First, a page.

The Victorian Bar Readers' Course is recognised for its comprehensive approach to introduction to life as a barrister. Beyond world-class oral & written advocacy and legal practice, readers are taught ethics, forensic skills, how to run a sole practice, 'soft skills', marketing and practice development.
The Bar Readers’ Course runs for a total of 9-10 weeks. The objective of the Bar Readers’ Course is to enable readers to effect a successful transition to life at the Bar. All readers have successfully completed law degrees as well as the Bar’s entrance exam. Some will have previously practised extensively as solicitors, while others will have had limited experience of legal practice.
The course assumes knowledge of core legal principles, including the subject matter that was tested in the entrance exam. It aims to build on this existing base of knowledge with an intense and challenging focus upon the particular skills demanded of specialist advocates.
During the course, readers are exposed to the entire anatomy of court and trial practice, including out-of-court preparation, interlocutory appearances, opening and closing addresses, the examination and cross-examination of witnesses, legal argument and submissions. Emphasis is placed upon the importance of forensic and strategic thinking, the development of coherent case theories, the anticipation and resolution of evidentiary issues, and effective and persuasive communication both orally and in writing.
A major part of the course comprises oral exercises, moots and mock hearings, giving participants the opportunity to develop, practise and hone oral advocacy skills, observe different styles of advocacy, and receive feedback from experienced judges and advocates. The oral advocacy component of the course is assessed twice. Successful completion of the final oral assessment is a precondition to signing the Roll of Counsel.
Another significant component of the course is dedicated to the development of written skills, including pleadings, affidavits and submissions. Participants are required to submit a number of written exercises, which are reviewed by experienced members of the Bar giving detailed feedback.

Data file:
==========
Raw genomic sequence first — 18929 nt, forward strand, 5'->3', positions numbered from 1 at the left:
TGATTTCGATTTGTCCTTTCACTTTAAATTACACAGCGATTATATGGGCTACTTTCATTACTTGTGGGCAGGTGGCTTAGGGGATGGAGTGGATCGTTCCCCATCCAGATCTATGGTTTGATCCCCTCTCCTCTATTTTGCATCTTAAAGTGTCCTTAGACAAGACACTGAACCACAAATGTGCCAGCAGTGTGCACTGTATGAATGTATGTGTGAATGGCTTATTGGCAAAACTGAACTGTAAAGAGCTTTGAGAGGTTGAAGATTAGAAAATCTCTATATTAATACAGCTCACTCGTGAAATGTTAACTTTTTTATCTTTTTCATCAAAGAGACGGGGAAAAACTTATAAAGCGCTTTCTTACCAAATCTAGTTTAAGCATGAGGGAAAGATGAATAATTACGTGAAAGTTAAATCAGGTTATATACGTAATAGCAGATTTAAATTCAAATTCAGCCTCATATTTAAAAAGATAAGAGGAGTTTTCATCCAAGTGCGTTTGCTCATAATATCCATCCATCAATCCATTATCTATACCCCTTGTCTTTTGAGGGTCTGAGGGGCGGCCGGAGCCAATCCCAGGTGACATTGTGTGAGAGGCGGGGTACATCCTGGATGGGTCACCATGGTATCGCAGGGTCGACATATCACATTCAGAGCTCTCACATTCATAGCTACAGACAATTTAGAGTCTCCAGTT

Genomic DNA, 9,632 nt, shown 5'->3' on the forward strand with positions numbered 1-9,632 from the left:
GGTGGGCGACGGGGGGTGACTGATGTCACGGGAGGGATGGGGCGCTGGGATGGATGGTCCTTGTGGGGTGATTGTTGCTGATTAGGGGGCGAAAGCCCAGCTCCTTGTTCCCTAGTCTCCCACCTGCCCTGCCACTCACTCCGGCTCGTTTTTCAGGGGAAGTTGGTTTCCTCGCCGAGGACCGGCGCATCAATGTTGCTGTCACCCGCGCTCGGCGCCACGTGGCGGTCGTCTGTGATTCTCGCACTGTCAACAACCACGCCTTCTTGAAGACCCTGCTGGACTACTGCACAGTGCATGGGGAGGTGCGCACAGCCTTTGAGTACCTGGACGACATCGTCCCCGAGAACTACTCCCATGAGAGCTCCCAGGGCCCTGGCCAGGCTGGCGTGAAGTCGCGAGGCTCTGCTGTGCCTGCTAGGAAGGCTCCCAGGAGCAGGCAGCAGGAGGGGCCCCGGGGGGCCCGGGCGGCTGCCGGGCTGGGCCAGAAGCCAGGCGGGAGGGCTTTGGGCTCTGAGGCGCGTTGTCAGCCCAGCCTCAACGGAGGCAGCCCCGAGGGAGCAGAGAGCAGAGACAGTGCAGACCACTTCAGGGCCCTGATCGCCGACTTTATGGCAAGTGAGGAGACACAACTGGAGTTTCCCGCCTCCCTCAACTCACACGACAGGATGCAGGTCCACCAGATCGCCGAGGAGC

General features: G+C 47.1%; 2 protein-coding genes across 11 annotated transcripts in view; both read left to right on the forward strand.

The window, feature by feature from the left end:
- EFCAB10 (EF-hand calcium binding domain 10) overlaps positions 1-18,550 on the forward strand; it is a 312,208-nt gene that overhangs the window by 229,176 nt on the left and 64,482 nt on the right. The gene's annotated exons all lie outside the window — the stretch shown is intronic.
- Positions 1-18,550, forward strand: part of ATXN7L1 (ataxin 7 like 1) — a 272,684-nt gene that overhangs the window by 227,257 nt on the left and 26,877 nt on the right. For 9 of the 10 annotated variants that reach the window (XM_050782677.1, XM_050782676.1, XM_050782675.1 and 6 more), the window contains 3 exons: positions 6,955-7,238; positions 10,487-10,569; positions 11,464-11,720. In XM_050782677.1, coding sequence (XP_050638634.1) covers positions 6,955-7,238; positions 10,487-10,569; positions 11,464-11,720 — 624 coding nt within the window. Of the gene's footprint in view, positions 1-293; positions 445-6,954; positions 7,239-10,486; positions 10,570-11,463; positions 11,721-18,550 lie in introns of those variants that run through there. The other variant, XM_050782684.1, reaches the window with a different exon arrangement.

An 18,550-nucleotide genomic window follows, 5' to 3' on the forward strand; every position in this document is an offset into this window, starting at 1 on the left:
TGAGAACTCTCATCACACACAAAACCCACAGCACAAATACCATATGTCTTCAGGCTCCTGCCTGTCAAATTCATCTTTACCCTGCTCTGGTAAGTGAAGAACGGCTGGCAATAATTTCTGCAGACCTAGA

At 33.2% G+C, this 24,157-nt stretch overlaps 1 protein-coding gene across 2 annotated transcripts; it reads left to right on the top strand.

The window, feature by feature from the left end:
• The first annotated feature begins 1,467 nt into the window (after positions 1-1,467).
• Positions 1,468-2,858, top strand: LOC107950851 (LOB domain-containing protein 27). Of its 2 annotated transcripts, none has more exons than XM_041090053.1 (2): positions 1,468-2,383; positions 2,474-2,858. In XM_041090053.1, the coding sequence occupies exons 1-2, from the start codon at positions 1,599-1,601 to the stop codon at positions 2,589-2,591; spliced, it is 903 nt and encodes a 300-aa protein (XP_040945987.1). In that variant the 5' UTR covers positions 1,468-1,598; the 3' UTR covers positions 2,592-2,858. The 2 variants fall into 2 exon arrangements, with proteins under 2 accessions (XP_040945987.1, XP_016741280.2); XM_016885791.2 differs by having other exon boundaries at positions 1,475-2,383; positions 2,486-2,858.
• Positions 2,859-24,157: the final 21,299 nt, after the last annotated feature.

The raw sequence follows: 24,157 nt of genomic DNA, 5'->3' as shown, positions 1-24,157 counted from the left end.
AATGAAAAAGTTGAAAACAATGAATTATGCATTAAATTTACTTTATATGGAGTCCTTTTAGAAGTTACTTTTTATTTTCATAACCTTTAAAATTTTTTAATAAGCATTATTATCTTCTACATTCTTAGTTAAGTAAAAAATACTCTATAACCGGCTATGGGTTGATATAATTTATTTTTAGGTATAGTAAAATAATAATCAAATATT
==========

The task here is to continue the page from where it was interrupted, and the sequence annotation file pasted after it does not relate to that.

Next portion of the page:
Rules of ethics and principles of good conduct are central to the work of barristers. The importance of adherence to those rules and principles in practice, and learning how to deal with ethical issues when they arise, are recurrent themes in the course.
Barristers are sole practitioners, responsible for running their own businesses. The course assists in preparing participants to conduct their own practice, from emphasising the importance of independence and excellence when providing legal services, to the nuts and bolts of relationships with clients, solicitors, clerks, colleagues, the Bar and the wider community.
The course is comprised of a mix of lectures, workshops, interactive sessions and exercises, led by judges, magistrates, and experienced counsel who generously volunteer their time and expertise to provide the best possible introduction to life at the Bar. The course is a fine example of the excellent working relationship between Bench and Bar, and showcases the collegiality of our Bar.
The readers’ course provides a unique opportunity to develop the skills to come to the Bar, make mistakes, receive constructive feedback, and make lifelong friendships.
The readers’ course runs for nine to ten weeks commencing around March and September each year.
The March 2020 Readers' Course commences on Thursday 5 March 2020 and the September 2020 course commences on 20 August 2020.
The readers’ course fee for March 2020 is $7,500.
Payment is due within two weeks after you have been offered a place in the course.
Students can expect intensive training in:
The readers’ course is assessed through several moots & written work which take place throughout the course. Participation is mandatory. Assessment is on a pass or fail basis.
You will not be eligible to sign the Bar Roll. However, the readers’ course sub-committee may consider seeking a personal undertaking from you to do additional training during your reading period.